Is It A Good Time To Restructure Interest Rates?

“When does the increasing short-term rate become a higher interest cost over the life of the loan than fixing it today at a higher rate?” That's the question Miller says farmers should ask themselves.
( Farm Journal )

The Federal Reserve Open Market Committee has increased interest rates four times this year. During press comments following the FOMC’s September meeting, Federal Reserve chairman Jeremey Powell indicated rates would increase again in December and into next year. Should that spur farmers to fix some variable rate loans?

It’s very likely the Federal Reserve will increase interest rates again in December and maybe twice more in 2019, says Gary Sipiorski, a former Wisconsin banker and now Dairy Development Manager for Vita Plus, Inc. Sipiorski serves on a Midwest Advisory Council for the Federal Reserve. 

The sentiment is that rates will move higher in the short-term,” says Sam Miller managing director of agriculture lending at BMO Harris Bank.

However, beyond next year the yield curve, which is a measurement that compares interest rates today to what they will be at various points three, five, 10, 30 years down the road, is flat as a pancake, he adds.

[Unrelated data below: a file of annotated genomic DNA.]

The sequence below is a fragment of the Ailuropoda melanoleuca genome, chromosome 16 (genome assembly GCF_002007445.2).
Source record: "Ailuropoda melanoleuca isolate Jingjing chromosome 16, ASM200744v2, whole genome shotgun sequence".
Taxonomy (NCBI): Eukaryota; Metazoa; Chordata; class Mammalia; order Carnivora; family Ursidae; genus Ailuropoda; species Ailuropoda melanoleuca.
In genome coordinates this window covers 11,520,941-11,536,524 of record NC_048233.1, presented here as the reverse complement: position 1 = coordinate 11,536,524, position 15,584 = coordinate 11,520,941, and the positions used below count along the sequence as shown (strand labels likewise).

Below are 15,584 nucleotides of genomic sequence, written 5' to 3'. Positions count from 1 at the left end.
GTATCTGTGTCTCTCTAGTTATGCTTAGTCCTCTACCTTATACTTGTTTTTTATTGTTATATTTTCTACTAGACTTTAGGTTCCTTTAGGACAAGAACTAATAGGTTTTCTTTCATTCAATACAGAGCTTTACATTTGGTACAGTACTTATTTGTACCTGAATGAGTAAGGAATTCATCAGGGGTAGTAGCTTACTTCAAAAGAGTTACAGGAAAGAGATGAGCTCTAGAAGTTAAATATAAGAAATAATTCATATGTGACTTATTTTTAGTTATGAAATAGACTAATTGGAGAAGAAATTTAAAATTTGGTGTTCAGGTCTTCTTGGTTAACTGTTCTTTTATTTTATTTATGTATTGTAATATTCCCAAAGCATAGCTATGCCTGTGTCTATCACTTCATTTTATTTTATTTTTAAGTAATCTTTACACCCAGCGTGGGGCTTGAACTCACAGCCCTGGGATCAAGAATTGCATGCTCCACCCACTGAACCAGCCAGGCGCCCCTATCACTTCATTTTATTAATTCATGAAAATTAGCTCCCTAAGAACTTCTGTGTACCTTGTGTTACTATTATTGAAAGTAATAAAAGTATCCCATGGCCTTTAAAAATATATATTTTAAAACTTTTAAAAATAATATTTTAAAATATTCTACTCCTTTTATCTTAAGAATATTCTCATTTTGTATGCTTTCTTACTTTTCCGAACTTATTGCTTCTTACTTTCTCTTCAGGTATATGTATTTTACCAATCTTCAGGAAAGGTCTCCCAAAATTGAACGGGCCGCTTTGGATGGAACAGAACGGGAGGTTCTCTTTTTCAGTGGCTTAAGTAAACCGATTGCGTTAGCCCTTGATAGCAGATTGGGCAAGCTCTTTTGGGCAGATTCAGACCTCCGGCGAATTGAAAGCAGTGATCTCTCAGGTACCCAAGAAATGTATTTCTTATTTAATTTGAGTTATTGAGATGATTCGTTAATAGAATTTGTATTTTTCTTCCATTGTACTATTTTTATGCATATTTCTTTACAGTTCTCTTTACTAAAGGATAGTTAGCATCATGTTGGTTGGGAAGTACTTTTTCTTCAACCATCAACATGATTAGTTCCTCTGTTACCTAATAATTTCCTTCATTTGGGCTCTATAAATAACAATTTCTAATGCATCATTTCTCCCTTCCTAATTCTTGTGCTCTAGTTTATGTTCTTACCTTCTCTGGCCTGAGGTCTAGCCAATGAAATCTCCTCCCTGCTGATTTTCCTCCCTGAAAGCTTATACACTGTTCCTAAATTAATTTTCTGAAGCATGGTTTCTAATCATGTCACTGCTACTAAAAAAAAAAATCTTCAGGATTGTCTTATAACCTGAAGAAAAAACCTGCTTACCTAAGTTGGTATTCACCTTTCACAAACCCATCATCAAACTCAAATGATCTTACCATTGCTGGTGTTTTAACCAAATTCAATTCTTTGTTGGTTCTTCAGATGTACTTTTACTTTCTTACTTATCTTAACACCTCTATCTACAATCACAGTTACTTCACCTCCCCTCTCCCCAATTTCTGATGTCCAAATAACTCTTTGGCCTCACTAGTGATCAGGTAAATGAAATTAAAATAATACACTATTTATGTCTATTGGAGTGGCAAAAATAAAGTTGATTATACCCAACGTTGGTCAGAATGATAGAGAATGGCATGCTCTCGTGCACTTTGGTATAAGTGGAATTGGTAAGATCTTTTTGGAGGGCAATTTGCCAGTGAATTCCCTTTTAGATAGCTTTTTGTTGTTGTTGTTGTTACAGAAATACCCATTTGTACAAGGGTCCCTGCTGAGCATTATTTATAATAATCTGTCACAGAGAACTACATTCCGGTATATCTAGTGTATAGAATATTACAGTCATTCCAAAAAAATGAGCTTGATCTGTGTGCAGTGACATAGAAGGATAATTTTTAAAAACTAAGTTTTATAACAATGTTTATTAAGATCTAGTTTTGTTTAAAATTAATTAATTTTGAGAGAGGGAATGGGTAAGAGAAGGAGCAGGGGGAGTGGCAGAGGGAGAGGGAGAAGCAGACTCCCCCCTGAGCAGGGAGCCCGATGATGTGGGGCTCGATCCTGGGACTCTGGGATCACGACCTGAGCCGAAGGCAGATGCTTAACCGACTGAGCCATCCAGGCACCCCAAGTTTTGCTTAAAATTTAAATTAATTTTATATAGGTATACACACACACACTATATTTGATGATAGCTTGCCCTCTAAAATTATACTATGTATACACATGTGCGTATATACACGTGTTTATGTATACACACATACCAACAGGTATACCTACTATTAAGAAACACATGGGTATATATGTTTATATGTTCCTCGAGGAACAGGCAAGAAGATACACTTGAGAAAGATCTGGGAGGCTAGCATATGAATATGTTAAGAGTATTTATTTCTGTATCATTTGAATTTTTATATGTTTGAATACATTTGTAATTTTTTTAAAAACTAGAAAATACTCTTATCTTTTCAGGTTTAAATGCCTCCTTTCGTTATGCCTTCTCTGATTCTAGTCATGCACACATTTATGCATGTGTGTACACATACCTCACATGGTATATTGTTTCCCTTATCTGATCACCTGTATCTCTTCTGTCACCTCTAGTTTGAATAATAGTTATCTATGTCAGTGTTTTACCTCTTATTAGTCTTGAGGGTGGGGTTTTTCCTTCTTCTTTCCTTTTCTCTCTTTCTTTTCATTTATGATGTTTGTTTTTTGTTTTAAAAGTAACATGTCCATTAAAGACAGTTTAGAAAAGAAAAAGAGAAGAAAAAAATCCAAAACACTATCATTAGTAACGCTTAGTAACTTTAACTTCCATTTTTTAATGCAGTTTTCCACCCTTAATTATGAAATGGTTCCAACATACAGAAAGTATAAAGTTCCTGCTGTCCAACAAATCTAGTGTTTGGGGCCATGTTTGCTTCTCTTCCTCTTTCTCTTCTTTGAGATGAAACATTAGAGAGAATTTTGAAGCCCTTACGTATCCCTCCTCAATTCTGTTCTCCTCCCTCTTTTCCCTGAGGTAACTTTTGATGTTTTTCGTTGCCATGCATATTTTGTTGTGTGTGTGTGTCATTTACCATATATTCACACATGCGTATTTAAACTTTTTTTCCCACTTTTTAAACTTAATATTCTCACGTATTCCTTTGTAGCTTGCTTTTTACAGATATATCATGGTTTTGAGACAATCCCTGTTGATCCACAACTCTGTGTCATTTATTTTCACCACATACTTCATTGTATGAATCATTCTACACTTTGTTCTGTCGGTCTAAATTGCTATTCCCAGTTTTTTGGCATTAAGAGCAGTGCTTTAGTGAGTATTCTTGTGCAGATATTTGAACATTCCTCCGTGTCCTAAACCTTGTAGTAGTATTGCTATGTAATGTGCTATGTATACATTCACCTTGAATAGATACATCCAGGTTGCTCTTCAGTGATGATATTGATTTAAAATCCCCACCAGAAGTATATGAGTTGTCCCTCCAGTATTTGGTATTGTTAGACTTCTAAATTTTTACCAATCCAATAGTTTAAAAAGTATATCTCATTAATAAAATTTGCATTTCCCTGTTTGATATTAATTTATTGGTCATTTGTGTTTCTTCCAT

Some economists on the Federal Reserve Board feel that the Fed rate needs to go to 3% to curb prevent the U.S. economy from over-heating, he says. “Now is a good time to lock in variable loan rates if you can,” Sipiorski says.

Miller points out the long-term yield curve is what farmers should study when deciding if it’s the right decision to renegotiate interest rates at this point.

“When does the increasing short-term rate become a higher interest cost over the life of the loan than fixing it today at a higher rate?” he questions.

Here’s an example of how to figure this out. If a farmer is paying 4.5% today, and it can be fixed at 6%, that's 1.5% the variable rate can increase over the life of the loan. Is it likely rates will increase that much?

“Sometimes you’re better off keeping a variable rate loan,” Miller says. “Now, if it's a 10- or 20-year fixed rate, okay, that might be a different discussion."

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